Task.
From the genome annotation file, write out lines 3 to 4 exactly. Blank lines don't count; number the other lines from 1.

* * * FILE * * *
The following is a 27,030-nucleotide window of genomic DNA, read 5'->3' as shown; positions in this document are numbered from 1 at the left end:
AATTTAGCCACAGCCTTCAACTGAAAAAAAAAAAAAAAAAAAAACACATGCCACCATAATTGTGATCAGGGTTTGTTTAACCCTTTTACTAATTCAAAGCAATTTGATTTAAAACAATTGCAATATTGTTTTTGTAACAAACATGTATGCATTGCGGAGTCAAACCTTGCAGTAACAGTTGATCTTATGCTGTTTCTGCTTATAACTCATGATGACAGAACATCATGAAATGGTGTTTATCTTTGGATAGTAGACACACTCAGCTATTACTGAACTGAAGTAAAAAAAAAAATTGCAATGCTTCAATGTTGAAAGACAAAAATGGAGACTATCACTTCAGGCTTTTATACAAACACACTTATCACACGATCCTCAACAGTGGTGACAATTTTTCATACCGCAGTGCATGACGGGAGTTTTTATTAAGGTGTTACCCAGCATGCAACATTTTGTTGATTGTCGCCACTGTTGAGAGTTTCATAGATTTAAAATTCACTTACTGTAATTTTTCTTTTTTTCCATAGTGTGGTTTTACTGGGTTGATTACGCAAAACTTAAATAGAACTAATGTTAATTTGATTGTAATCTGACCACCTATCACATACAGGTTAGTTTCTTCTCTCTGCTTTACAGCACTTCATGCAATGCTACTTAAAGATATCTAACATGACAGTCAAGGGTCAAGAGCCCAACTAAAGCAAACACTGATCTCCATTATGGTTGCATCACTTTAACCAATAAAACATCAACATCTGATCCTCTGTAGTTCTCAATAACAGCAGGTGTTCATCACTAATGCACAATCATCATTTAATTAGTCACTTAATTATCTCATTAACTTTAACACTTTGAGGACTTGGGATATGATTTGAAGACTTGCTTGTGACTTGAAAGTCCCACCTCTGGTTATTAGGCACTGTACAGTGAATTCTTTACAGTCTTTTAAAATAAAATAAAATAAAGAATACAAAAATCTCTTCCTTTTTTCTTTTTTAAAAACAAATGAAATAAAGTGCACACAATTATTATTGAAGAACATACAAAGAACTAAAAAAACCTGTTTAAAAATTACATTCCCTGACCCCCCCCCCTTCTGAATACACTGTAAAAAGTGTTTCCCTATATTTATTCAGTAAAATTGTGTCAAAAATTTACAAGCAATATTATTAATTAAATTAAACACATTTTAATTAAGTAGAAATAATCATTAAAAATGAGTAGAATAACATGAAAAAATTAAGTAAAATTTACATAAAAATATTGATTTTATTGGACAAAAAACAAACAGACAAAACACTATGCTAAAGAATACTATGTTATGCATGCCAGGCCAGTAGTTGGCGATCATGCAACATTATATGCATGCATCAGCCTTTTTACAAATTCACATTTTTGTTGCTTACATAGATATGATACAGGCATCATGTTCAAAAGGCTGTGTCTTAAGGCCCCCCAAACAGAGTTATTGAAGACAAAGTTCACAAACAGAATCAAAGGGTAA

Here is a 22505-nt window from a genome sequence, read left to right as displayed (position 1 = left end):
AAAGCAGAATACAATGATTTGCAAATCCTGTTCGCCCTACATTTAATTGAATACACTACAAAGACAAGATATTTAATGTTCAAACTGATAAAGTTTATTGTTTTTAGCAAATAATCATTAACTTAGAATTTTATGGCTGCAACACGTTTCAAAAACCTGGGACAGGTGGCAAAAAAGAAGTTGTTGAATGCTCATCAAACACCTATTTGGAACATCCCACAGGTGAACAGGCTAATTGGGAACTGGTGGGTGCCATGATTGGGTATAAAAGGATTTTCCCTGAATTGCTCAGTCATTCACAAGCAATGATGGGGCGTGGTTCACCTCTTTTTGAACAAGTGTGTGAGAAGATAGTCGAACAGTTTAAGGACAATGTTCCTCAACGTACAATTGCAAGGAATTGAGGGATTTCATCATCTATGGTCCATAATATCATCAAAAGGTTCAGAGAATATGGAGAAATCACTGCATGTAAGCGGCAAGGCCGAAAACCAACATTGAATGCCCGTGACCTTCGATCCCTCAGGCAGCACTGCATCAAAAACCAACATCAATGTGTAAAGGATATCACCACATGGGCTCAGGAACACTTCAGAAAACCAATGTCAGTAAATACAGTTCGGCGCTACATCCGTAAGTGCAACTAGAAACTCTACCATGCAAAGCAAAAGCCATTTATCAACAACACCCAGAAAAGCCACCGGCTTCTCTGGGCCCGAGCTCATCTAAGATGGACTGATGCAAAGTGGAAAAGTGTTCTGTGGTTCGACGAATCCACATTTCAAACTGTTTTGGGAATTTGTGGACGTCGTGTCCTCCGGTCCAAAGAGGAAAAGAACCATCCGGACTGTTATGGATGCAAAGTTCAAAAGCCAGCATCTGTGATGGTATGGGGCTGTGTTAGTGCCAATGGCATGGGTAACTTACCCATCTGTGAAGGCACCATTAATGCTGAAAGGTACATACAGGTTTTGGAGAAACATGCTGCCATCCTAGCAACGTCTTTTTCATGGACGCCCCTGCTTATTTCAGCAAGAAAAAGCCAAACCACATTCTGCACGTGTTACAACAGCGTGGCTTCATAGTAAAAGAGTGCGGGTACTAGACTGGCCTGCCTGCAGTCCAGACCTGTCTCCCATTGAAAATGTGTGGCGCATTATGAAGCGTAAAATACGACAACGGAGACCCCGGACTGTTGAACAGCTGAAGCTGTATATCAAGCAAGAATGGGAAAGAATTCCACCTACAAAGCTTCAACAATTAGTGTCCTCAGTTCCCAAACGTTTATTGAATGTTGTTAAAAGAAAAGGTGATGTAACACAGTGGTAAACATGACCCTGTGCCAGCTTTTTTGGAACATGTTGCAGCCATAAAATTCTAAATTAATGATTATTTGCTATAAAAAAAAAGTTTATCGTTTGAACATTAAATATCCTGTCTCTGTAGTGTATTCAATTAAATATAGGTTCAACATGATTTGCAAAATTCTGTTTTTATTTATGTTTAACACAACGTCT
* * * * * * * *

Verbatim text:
Here is a 22505-nt window from a genome sequence, read left to right as displayed (position 1 = left end):
AAAGCAGAATACAATGATTTGCAAATCCTGTTCGCCCTACATTTAATTGAATACACTACAAAGACAAGATATTTAATGTTCAAACTGATAAAGTTTATTGTTTTTAGCAAATAATCATTAACTTAGAATTTTATGGCTGCAACACGTTTCAAAAACCTGGGACAGGTGGCAAAAAAGAAGTTGTTGAATGCTCATCAAACACCTATTTGGAACATCCCACAGGTGAACAGGCTAATTGGGAACTGGTGGGTGCCATGATTGGGTATAAAAGGATTTTCCCTGAATTGCTCAGTCATTCACAAGCAATGATGGGGCGTGGTTCACCTCTTTTTGAACAAGTGTGTGAGAAGATAGTCGAACAGTTTAAGGACAATGTTCCTCAACGTACAATTGCAAGGAATTGAGGGATTTCATCATCTATGGTCCATAATATCATCAAAAGGTTCAGAGAATATGGAGAAATCACTGCATGTAAGCGGCAAGGCCGAAAACCAACATTGAATGCCCGTGACCTTCGATCCCTCAGGCAGCACTGCATCAAAAACCAACATCAATGTGTAAAGGATATCACCACATGGGCTCAGGAACACTTCAGAAAACCAATGTCAGTAAATACAGTTCGGCGCTACATCCGTAAGTGCAACTAGAAACTCTACCATGCAAAGCAAAAGCCATTTATCAACAACACCCAGAAAAGCCACCGGCTTCTCTGGGCCCGAGCTCATCTAAGATGGACTGATGCAAAGTGGAAAAGTGTTCTGTGGTTCGACGAATCCACATTTCAAACTGTTTTGGGAATTTGTGGACGTCGTGTCCTCCGGTCCAAAGAGGAAAAGAACCATCCGGACTGTTATGGATGCAAAGTTCAAAAGCCAGCATCTGTGATGGTATGGGGCTGTGTTAGTGCCAATGGCATGGGTAACTTACCCATCTGTGAAGGCACCATTAATGCTGAAAGGTACATACAGGTTTTGGAGAAACATGCTGCCATCCTAGCAACGTCTTTTTCATGGACGCCCCTGCTTATTTCAGCAAGAAAAAGCCAAACCACATTCTGCACGTGTTACAACAGCGTGGCTTCATAGTAAAAGAGTGCGGGTACTAGACTGGCCTGCCTGCAGTCCAGACCTGTCTCCCATTGAAAATGTGTGGCGCATTATGAAGCGTAAAATACGACAACGGAGACCCCGGACTGTTGAACAGCTGAAGCTGTATATCAAGCAAGAATGGGAAAGAATTCCACCTACAAAGCTTCAACAATTAGTGTCCTCAGTTCCCAAACGTTTATTGAATGTTGTTAAAAGAAAAGGTGATGTAACACAGTGGTAAACATGACCCTGTGCCAGCTTTTTTGGAACATGTTGCAGCCATAAAATTCTAAATTAATGATTATTTGCTATAAAAAAAAAGTTTATCGTTTGAACATTAAATATCCTGTCTCTGTAGTGTATTCAATTAAATATAGGTTCAACATGATTTGCAAAATTCTGTTTTTATTTATGTTTAACACAACGTCT